Encourage them to pray for the needs of others. Preschoolers can understand when someone is sick or sad. Begin having them pray for the people they know and their needs. Then point out as you see God working in that situation.
There are plenty of activities young children can do to serve others and share their faith. Our parent ministry Teach One Reach One Ministries has tons of service project ideas tied to Bible stories that can also be used with your older children. Children who begin serving others in their toddler years often become children, teens and adults who continue to serve God. It’s definitely worth your time and effort.
For a few years public and private schools required students to participate in acts of service. The thinking was that it would raise up a generation of young adults who gave selflessly of themselves to help others.
For some young people, it may have worked. Many however, just put in their required hours and moved on with their lives. God asks us as His people to serve Him, in part by helping others. The story of the Good Samaritan is a Christian classic. How can you raise kids who serve as part of their Christian identity instead of merely replicating what schools have done with mixed results?
The difference is in the heart of first you – the parents – and then how that is passed on to your children. The key is to make being children of God a part of your family’s core identity. Serving others should be more a part of your family DNA than the secular things that define your family identity.
There are some things you can do to make serving others a natural part of how your children interact with others:
Serve others regularly. If your family only helps others once or twice a year, it’s more of something you do to fill time – not part of your family’s DNA.
Start when your kids are toddlers. It’s amazing how much even the tiniest of children can do to help others. If your kids are well behaved, most groups will welcome them to work along side you as you serve others.
Don’t wait for formal programs. Look for opportunities to serve neighbors, friends and family. You want to teach your kids how to see the opportunities God gives us to serve others each day – not just when someone organizes a big service project.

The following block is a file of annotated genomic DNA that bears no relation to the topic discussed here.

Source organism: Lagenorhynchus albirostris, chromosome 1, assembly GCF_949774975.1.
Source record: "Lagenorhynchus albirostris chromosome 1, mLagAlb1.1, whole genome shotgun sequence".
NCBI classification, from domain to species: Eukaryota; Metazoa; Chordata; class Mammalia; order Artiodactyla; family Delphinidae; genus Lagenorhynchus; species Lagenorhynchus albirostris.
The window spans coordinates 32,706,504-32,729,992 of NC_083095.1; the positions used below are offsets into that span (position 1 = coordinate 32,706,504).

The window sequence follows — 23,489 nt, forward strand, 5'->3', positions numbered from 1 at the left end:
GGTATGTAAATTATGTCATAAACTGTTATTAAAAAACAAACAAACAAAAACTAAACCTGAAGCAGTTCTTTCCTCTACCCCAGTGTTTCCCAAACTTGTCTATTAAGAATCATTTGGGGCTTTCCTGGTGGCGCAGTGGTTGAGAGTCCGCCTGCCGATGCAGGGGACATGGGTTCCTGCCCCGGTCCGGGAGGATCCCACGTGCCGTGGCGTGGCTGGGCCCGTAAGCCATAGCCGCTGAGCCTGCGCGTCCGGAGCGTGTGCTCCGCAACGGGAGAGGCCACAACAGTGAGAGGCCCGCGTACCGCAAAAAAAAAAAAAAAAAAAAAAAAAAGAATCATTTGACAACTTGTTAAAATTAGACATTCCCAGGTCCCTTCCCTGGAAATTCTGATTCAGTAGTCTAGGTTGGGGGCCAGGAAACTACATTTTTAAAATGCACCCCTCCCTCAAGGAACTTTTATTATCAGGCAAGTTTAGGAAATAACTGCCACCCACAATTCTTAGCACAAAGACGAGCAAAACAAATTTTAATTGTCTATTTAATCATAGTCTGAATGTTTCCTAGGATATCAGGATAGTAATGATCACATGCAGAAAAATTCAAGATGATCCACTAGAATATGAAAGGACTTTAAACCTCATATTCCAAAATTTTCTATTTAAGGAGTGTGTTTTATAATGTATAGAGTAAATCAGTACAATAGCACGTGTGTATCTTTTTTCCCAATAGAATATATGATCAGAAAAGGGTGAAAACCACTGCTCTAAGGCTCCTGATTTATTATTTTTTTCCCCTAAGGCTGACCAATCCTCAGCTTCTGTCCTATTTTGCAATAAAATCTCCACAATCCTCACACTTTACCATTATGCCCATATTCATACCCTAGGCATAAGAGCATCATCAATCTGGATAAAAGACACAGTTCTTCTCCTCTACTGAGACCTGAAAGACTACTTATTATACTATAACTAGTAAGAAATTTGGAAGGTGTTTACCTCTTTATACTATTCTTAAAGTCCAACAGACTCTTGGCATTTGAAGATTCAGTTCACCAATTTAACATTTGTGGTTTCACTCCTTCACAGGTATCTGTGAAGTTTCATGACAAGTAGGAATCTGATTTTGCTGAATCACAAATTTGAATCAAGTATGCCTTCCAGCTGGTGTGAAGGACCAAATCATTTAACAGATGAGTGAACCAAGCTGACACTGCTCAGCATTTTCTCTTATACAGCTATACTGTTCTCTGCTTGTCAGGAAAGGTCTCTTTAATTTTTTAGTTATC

Help your kids find ways to serve using the gifts God has given them. Don’t worry too much about those spiritual gifts in Corinthians. For now, focus on the talent gifts God has given them. Help them discover and develop the gifts God has given them. Then help them find creative ways to serve others using those gifts. Making a direct connection between the gifts God has given them and serving others will connect a lot of what your kids are learning about God to their actual life.
Don’t forget the faith piece. As things happen while you are serving, refer back to scriptures that discuss those issues. Find ways to share your faith as you serve those who aren’t Christians. Find ways to encourage the faith of the Christians you serve. The ministry of Jesus is a great example of connecting serving others and sharing the good news of the Gospel. Teach your kids how to do the same with those they serve.
Don’t forget to have fun. Yes, serving others and sharing our faith is serious business. That doesn’t mean it can’t also be fun. The fun doesn’t all have to be silly, laughing fun (although we still talk about the time our then four year old accidentally had her hair painted by her Nana as we were serving an inner city ministry). There is also fun to be found in using your gifts, seeing the relief or joy on the faces of others, learning new things, seeing new places and having new experiences.
Taking the time to regularly serve together as a family – making sure to bring God into the process – will help serving become part of your kids’ core identity. With hearts that belong to God, they will be well on their way to becoming productive Christian adults.